I’ve linked this to an idealised version of home or family before but I think that it boils down into an innate and as yet unvoiced hunger, maybe a hunger for something that one is concealing from oneself either out of habit or from fear or maybe because it is a nascent desire, something born from new circumstances, from the passage of time, from encountering someone new.

I’m not sure that being unconscious about the true nature of ones desires is a bad thing. It is possible after all to either unconsciously discover the solution or alternatively to find an acceptable substitute all without having to do any great amount of soul-searching and digging up of stuff better left buried or worse yet, discovering that what one desires is either unreachable or fast becoming unreachable.

I have several close female friends in their early to mid thirties who have known and always have known that eventually they want to have children preferably within a supportive familial environment but have not been able to find suitable partners. Perhaps it is because I love them dearly that I do not understand why they are having so much difficulty but I think I can be objective enough to say that I cant think of any good reason why. But the thing that affects me most is the sadness I see in them as they question their own attractiveness and their criteria for a partner all the while being aware that time is passing, all the while conscious of the importance of maintaining their dignity and self-respect.

The hunger and desire appears very real and very deeply felt to me and I wonder if, god forbid, should any of them not achieve the family they desire, what would happen to their spirit, to the way they face the world after that.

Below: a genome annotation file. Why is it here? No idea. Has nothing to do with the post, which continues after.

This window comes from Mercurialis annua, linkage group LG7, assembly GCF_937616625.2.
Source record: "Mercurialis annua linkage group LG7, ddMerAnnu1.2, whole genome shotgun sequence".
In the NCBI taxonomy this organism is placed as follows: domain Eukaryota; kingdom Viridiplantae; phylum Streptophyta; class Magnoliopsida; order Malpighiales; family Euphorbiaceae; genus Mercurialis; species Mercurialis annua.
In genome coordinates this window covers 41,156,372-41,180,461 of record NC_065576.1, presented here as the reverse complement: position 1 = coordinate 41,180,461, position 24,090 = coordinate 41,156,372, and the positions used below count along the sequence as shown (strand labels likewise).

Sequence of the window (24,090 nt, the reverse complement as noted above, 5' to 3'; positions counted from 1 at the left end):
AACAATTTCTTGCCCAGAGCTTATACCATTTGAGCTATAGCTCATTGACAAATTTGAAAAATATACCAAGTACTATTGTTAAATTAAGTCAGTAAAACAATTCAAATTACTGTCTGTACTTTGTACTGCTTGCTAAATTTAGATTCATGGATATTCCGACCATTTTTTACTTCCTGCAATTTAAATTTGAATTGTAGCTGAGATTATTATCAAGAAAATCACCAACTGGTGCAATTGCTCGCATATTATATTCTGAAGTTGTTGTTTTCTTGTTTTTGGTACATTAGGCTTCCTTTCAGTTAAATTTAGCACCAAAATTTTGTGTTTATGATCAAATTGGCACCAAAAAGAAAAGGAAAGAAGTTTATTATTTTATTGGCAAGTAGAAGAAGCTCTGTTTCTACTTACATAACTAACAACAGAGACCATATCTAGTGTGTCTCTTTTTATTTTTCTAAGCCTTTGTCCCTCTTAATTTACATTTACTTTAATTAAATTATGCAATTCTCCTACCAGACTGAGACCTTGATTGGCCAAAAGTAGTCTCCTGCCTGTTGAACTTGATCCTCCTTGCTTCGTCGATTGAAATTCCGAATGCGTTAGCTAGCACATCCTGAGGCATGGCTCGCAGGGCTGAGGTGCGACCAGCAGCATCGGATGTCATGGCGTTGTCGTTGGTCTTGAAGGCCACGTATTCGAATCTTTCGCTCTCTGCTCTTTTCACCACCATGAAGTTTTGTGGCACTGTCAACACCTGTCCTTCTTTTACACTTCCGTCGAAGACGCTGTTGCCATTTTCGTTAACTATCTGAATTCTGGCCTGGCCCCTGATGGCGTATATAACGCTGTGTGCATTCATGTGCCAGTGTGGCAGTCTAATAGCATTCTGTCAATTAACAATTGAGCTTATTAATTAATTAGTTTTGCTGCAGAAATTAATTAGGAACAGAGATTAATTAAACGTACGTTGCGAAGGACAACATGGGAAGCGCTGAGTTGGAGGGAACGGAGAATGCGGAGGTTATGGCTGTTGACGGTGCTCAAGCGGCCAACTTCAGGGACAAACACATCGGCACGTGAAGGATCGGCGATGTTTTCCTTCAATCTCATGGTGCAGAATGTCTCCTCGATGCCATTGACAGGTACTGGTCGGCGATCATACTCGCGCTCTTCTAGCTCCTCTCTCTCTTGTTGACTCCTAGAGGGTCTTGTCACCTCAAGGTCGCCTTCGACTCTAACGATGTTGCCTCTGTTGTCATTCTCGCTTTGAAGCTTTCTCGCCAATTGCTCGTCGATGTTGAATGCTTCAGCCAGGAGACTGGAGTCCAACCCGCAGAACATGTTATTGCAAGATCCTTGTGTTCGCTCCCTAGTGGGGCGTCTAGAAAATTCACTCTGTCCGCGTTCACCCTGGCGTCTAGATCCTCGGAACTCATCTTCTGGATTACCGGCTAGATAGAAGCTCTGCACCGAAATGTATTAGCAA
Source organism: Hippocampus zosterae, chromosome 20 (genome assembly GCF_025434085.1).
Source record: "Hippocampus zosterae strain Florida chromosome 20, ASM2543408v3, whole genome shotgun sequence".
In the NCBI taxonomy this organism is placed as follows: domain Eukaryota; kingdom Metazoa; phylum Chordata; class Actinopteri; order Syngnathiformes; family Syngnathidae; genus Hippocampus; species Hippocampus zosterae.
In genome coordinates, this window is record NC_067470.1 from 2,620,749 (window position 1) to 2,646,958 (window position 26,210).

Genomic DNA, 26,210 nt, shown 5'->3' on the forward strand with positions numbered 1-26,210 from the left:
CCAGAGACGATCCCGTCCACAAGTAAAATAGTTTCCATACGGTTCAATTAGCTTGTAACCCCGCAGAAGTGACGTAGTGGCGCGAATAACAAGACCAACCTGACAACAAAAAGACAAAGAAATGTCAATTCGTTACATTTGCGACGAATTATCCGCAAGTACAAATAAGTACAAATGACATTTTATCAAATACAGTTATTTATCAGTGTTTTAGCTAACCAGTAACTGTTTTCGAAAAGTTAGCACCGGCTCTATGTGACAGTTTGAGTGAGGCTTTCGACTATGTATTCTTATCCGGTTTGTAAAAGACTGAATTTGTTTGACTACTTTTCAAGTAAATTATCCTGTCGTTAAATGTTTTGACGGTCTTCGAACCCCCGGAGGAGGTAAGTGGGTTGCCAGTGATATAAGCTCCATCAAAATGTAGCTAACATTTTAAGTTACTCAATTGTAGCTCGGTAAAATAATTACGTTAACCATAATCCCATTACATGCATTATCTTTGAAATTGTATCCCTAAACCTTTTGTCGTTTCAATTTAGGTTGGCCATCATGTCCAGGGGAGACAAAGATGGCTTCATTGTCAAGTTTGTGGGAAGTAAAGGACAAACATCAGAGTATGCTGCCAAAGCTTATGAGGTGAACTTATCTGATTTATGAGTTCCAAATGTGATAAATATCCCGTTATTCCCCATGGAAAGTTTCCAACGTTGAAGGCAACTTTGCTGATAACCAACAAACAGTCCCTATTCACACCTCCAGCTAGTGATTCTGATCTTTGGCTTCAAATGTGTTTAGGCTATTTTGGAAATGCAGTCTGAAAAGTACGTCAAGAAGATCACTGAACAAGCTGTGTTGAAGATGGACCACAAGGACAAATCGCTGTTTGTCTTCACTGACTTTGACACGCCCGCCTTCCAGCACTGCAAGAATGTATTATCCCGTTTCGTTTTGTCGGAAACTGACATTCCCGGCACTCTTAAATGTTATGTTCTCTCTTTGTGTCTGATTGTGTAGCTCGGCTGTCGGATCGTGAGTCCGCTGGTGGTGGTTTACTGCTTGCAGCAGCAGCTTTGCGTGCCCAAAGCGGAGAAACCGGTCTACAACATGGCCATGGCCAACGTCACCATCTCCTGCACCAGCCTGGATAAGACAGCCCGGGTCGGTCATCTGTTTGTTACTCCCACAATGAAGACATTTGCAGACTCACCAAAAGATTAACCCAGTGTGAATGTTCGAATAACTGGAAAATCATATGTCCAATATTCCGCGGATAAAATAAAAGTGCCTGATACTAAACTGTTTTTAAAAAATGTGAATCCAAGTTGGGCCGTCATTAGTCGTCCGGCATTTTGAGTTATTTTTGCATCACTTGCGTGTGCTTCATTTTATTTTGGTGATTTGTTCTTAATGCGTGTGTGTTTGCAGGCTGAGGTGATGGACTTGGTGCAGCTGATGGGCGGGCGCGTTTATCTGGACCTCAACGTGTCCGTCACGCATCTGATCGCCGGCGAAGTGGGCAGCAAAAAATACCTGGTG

Better I think to always be seeking then to live knowing you’ll never get it.


This is from a comment I posted to another journal to do with general negotiation within a relationship context. It’s pretty much standard negotiation skills.

Successful communication depends on a fair amount of planning beforehand.

However, this in turn depends on knowing what you want from a relationship (without regarding the other person’s desires or second-guessing them). This may sound selfish but is essential as a foundation for pretty much all communications in the future. It doesnt have to be too detailed and ideally you would both want the same thing. For eg: I want a reliable lover who places minimum demand on my time and energy.

Then, it’s a matter of outlining the objectives of the conversation. It may be useful to actually highlight this objective before the conversation so that your partner isnt hit from out of the blue about an issue and has some time to prepare. For eg: I want to convince my lover that he is calling me too often and that he should only call once a week. Mind, some objectives are healthier than others. An example of an unhealthy objective is “I want to make my partner feel like the miserable worm he is”.

Setting out your objectives clearly also then gives you the opportunity to review how realistic your objective is and allow you to assess the likelihood of success.

If it’s tricky, you may want to outline a fallback position to yourself which you wont budge from. For eg: “sms is acceptable more than once a week”. In line with this, having a clear idea of what you would do if you dont achieve your objective is essential. For eg: “If i dont get what i want, i’ll suggest a cooling off period and a further meeting two weeks down the track.”

With those in mind, you can then decide on the negotiation strategy to achieve those objectives. For eg: “i will list all the times he has called too often and the impact it has on me.” This may also include acceptable tradeable items in order to achieve your objectives.

Other tips include knowing when to step away. For example, If I get angry or if he starts to shutdown (or raise his voice), I’ll suggest a timeout of an hour or so and set another time to talk about it later.

Another tip is having a good debrief activity after the talk is completed. Something to reward both of you for good communication – for example a nice dinner out.